ISLAMABAD: Pakistan and the Islamic Development Bank (IDB) on Monday signed a loan agreement for a $551-million financing facility for liquefied natural gas (LNG) and oil imports, which will help reduce pressure on the foreign exchange reserves.
The government has contracted the loan at 12-month London Interbank Offered Rate (Libor) plus 2.22%, which at the current Libor rate translates into 4.96%, making it a relatively expensive deal. The loan has been obtained from the International Islamic Trade Finance Corporation (ITFC), the trade arm of the IDB which extends credit for the import of oil and LNG.
The signing ceremony was witnessed by newly appointed Adviser to Prime Minister on Finance Dr Abdul Hafeez Shaikh. This facility will be utilised by Pakistan State Oil Company Limited (PSO), Pak-Arab Refinery Limited (Parco) and Pakistan LNG Limited (PLL).
The agreement was signed by the Economic Affairs Division, ITFC and representatives of PSO, Parco and PLL, according to a statement issued by the Ministry of Finance after the signing ceremony.
The agreement provides trade financing amounting to $551 million for the import of oil and LNG for a period of one year, stated the finance ministry.
Under an April 2018 agreement, the ITFC has agreed to provide trade financing of $1.3 billion in 2019 for imports by PSO, Parco and PLL. The $1.3-billion facility is part of the framework agreement signed with ITFC in April 2018 for a total envelope of $4.5 billion over a period of three years (2018-20).
However, so far Pakistan has signed agreements for only $375 million worth of facilities. The umbrella agreement came into effect in August last year.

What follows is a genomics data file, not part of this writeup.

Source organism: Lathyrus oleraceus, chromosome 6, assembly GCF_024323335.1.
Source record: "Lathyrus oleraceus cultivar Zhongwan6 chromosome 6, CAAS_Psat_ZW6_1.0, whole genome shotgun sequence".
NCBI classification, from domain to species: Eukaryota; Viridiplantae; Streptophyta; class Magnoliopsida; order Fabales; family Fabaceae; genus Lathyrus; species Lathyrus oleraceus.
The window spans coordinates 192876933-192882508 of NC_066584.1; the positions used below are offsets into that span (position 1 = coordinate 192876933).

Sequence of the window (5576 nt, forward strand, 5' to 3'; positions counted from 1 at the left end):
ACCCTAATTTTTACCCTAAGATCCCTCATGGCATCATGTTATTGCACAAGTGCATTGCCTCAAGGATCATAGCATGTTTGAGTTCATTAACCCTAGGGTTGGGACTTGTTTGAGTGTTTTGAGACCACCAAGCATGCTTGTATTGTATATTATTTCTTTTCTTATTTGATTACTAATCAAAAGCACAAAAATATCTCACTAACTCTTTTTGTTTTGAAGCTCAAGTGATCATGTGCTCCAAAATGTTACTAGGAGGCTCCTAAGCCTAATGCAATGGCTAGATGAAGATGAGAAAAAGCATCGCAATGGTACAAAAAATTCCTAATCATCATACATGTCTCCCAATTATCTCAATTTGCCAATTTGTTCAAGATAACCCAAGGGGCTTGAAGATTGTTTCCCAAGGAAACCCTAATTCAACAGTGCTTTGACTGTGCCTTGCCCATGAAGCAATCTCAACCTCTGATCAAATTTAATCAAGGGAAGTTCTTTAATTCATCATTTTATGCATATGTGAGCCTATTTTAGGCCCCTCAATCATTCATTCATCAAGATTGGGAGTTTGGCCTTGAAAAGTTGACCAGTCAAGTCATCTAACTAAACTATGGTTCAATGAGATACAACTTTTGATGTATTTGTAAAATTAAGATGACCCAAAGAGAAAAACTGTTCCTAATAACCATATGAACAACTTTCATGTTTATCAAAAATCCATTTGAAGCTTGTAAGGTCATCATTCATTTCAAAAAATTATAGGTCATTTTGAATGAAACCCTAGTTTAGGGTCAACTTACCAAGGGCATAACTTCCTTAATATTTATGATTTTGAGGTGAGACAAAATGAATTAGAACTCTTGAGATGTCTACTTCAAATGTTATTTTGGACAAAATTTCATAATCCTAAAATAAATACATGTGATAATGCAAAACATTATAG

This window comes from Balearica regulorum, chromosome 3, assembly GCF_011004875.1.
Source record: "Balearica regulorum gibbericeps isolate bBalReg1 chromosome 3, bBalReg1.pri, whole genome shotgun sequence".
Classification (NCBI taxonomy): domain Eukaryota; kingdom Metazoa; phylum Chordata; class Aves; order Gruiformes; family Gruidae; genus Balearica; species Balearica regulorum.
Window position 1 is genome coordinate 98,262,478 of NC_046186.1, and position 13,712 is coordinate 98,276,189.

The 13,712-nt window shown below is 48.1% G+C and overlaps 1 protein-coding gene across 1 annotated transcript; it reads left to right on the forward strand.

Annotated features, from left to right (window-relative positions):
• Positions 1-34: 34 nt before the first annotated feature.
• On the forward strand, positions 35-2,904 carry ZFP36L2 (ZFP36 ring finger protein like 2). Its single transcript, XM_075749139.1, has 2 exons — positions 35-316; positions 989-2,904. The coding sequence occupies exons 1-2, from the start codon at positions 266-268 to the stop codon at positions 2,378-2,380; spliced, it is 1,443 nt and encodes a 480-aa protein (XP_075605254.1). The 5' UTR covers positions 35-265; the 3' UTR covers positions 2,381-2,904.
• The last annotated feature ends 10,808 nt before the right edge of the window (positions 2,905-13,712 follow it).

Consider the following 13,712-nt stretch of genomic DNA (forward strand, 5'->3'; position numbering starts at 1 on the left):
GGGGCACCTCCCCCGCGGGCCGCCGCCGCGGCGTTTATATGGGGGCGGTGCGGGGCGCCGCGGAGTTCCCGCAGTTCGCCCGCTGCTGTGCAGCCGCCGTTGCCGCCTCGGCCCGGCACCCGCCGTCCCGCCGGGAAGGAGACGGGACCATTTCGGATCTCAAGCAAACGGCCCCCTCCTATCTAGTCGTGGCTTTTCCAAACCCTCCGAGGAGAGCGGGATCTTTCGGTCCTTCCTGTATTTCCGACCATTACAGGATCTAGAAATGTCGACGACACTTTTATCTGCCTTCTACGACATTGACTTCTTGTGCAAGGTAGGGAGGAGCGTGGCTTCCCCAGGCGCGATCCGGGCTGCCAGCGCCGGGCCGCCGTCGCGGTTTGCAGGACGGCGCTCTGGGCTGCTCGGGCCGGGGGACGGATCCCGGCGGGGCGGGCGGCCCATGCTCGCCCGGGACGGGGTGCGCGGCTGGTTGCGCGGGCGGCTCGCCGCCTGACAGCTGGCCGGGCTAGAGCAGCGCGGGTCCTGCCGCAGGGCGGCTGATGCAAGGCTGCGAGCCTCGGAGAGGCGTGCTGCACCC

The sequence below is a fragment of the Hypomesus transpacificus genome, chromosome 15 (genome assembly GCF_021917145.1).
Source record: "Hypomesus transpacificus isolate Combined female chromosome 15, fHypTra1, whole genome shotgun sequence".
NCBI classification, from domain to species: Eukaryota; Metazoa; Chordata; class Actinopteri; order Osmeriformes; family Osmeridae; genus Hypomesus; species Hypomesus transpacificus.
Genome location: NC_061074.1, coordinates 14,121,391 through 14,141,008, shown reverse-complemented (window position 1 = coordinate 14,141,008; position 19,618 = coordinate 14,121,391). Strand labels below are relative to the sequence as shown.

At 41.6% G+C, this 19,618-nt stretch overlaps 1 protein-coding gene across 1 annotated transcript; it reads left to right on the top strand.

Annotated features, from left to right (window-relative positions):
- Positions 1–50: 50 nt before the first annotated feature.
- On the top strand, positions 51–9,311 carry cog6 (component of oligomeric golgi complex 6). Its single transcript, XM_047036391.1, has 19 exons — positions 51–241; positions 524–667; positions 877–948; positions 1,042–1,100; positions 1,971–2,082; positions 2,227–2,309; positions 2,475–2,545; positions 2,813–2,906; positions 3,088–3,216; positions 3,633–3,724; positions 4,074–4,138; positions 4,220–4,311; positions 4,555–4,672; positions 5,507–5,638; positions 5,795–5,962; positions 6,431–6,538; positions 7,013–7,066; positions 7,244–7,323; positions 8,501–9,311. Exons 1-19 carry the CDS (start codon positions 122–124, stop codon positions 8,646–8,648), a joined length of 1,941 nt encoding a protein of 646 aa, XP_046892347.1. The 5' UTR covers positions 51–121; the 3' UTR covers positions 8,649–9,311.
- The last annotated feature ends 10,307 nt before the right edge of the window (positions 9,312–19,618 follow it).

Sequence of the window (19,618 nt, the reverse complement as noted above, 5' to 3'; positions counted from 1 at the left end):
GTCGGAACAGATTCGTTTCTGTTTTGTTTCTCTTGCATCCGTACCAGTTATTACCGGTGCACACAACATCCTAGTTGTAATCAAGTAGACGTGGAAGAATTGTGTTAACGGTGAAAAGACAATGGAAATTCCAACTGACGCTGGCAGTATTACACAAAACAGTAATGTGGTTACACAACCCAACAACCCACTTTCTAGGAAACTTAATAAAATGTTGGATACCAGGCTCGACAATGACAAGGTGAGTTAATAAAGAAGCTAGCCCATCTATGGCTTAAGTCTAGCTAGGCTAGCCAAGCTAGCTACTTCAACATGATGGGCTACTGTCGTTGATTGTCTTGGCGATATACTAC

With the signing of the new facility, total disbursements under the three-year package will come to $926 million.
“The signing of this financing facility will be helpful in backing the oil and gas import bill of the country and easing pressure on the foreign exchange reserves,” said the finance adviser. He said the agreement also reflected confidence of international financial institutions in Pakistan’s economy and its future.
Pakistan had also hoped to receive two financing facilities for oil supply on deferred payments from Saudi Arabia and the United Arab Emirates (UAE). So far, Saudi Arabia has signed an agreement for providing $3 billion worth of oil on deferred payments, but the facility has not yet been operational.
Pakistan expects the Saudi facility to help ease pressure on the balance of payments. The UAE has refused to provide oil on deferred payments after initially giving an indication that it will offer the facility.
The UAE and Saudi Arabian oil credit facilities were part of the $14.5-billion package agreed with three friendly countries, including China. So far, Saudi Arabia, the UAE and China have disbursed $7.5 billion to stabilise the foreign exchange reserves held by the State Bank of Pakistan (SBP).
The IDB provides short-term financing to encourage import-export among member countries. The ITFC will directly make these payments to Saudi Arabia for the import of oil.
Pakistan has been utilising these facilities mostly for petroleum requirements through the ITFC.
It is the second time that Pakistan has got an oil facility of $3 billion or more from the IDB, spanning three years. Earlier, under a framework agreement for strategic partnership, the ITFC had provided $3 billion during the 2014-18 period.
From July through March of current fiscal year, the IDB disbursed $511 million, including commercial financing for oil imports.
Published in The Express Tribune, April 23rd, 2019.